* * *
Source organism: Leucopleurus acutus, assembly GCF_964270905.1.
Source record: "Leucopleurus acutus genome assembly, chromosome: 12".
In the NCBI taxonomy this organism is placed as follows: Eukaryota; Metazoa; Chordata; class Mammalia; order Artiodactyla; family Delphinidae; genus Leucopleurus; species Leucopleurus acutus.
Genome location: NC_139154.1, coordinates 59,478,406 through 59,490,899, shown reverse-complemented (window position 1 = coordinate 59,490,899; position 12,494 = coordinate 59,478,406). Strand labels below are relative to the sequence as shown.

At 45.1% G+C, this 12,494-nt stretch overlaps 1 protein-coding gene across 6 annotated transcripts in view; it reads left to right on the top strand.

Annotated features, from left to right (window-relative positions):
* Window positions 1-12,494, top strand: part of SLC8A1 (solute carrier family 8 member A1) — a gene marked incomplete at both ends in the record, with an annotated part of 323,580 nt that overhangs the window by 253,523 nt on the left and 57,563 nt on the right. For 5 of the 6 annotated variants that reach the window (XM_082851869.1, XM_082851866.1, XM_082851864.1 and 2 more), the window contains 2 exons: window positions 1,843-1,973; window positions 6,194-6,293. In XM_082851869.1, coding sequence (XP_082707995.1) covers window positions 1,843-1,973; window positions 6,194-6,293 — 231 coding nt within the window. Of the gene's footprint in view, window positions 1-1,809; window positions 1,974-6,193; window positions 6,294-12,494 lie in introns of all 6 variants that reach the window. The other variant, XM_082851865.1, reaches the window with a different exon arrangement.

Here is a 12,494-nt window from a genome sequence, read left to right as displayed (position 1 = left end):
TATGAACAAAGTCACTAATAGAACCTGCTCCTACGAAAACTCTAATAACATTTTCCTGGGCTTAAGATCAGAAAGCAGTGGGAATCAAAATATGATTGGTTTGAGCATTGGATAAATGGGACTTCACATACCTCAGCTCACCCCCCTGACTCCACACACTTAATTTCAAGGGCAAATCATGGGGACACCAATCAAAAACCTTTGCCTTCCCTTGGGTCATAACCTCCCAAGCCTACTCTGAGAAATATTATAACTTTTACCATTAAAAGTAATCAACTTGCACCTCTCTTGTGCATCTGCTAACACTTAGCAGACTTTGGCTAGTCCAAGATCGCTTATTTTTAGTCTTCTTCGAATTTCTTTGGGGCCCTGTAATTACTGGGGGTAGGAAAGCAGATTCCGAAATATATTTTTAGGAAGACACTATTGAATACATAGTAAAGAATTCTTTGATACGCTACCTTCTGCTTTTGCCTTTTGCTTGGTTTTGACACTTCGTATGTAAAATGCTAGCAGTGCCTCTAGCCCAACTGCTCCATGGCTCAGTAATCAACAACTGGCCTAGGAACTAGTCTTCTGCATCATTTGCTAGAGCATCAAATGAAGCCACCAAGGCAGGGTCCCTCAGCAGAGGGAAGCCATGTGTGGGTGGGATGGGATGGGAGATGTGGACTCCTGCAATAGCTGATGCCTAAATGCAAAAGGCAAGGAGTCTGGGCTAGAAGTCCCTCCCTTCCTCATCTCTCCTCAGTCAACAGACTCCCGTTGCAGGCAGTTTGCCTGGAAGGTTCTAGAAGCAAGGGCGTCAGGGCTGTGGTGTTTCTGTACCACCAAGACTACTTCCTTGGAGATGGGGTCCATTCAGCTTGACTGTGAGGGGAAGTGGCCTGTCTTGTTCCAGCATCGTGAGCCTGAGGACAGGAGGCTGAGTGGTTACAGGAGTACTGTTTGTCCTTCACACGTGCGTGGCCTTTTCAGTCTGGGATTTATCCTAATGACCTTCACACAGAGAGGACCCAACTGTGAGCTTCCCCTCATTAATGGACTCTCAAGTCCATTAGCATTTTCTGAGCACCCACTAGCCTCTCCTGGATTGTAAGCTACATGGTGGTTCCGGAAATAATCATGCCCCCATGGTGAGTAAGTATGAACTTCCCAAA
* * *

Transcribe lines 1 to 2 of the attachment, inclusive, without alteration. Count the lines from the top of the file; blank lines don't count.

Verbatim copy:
Source organism: Leucopleurus acutus, assembly GCF_964270905.1.
Source record: "Leucopleurus acutus genome assembly, chromosome: 12".